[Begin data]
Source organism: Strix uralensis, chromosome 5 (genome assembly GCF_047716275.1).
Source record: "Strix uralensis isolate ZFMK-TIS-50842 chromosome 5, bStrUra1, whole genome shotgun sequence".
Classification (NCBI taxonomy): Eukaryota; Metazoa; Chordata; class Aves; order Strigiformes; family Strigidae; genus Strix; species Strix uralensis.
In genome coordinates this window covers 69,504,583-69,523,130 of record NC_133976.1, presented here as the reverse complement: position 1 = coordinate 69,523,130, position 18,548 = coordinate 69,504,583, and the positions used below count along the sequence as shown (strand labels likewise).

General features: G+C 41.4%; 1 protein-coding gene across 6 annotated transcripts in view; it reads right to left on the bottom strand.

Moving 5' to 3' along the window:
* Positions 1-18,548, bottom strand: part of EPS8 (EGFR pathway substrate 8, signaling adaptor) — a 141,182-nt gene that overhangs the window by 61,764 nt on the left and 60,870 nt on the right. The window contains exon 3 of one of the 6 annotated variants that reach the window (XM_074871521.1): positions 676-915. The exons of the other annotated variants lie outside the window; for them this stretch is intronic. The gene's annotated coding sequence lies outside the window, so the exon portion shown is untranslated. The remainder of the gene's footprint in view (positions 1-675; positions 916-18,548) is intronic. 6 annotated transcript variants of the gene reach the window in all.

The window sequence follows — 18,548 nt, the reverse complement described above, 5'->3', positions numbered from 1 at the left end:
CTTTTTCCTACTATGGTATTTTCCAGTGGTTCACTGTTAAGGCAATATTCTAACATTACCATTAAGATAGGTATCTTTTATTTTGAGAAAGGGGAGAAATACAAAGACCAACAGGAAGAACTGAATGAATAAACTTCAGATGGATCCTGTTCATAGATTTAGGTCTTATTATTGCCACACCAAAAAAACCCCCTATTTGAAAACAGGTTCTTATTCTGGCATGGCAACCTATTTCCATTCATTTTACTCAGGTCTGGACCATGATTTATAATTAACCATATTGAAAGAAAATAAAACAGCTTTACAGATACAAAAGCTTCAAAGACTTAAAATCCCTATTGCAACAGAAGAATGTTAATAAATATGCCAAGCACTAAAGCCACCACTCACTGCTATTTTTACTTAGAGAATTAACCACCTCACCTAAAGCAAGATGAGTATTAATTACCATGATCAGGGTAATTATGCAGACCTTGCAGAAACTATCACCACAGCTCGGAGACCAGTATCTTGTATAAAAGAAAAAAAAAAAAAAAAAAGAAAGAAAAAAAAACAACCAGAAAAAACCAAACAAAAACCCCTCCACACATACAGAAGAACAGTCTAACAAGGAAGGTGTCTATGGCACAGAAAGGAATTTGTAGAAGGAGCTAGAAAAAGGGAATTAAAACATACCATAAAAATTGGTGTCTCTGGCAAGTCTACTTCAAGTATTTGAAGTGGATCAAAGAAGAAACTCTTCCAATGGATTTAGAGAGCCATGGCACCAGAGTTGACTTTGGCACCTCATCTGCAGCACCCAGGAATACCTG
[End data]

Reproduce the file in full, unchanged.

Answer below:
Source organism: Strix uralensis, chromosome 5 (genome assembly GCF_047716275.1).
Source record: "Strix uralensis isolate ZFMK-TIS-50842 chromosome 5, bStrUra1, whole genome shotgun sequence".
Classification (NCBI taxonomy): Eukaryota; Metazoa; Chordata; class Aves; order Strigiformes; family Strigidae; genus Strix; species Strix uralensis.
In genome coordinates this window covers 69,504,583-69,523,130 of record NC_133976.1, presented here as the reverse complement: position 1 = coordinate 69,523,130, position 18,548 = coordinate 69,504,583, and the positions used below count along the sequence as shown (strand labels likewise).

General features: G+C 41.4%; 1 protein-coding gene across 6 annotated transcripts in view; it reads right to left on the bottom strand.

Moving 5' to 3' along the window:
* Positions 1-18,548, bottom strand: part of EPS8 (EGFR pathway substrate 8, signaling adaptor) — a 141,182-nt gene that overhangs the window by 61,764 nt on the left and 60,870 nt on the right. The window contains exon 3 of one of the 6 annotated variants that reach the window (XM_074871521.1): positions 676-915. The exons of the other annotated variants lie outside the window; for them this stretch is intronic. The gene's annotated coding sequence lies outside the window, so the exon portion shown is untranslated. The remainder of the gene's footprint in view (positions 1-675; positions 916-18,548) is intronic. 6 annotated transcript variants of the gene reach the window in all.

The window sequence follows — 18,548 nt, the reverse complement described above, 5'->3', positions numbered from 1 at the left end:
CTTTTTCCTACTATGGTATTTTCCAGTGGTTCACTGTTAAGGCAATATTCTAACATTACCATTAAGATAGGTATCTTTTATTTTGAGAAAGGGGAGAAATACAAAGACCAACAGGAAGAACTGAATGAATAAACTTCAGATGGATCCTGTTCATAGATTTAGGTCTTATTATTGCCACACCAAAAAAACCCCCTATTTGAAAACAGGTTCTTATTCTGGCATGGCAACCTATTTCCATTCATTTTACTCAGGTCTGGACCATGATTTATAATTAACCATATTGAAAGAAAATAAAACAGCTTTACAGATACAAAAGCTTCAAAGACTTAAAATCCCTATTGCAACAGAAGAATGTTAATAAATATGCCAAGCACTAAAGCCACCACTCACTGCTATTTTTACTTAGAGAATTAACCACCTCACCTAAAGCAAGATGAGTATTAATTACCATGATCAGGGTAATTATGCAGACCTTGCAGAAACTATCACCACAGCTCGGAGACCAGTATCTTGTATAAAAGAAAAAAAAAAAAAAAAAAGAAAGAAAAAAAAACAACCAGAAAAAACCAAACAAAAACCCCTCCACACATACAGAAGAACAGTCTAACAAGGAAGGTGTCTATGGCACAGAAAGGAATTTGTAGAAGGAGCTAGAAAAAGGGAATTAAAACATACCATAAAAATTGGTGTCTCTGGCAAGTCTACTTCAAGTATTTGAAGTGGATCAAAGAAGAAACTCTTCCAATGGATTTAGAGAGCCATGGCACCAGAGTTGACTTTGGCACCTCATCTGCAGCACCCAGGAATACCTG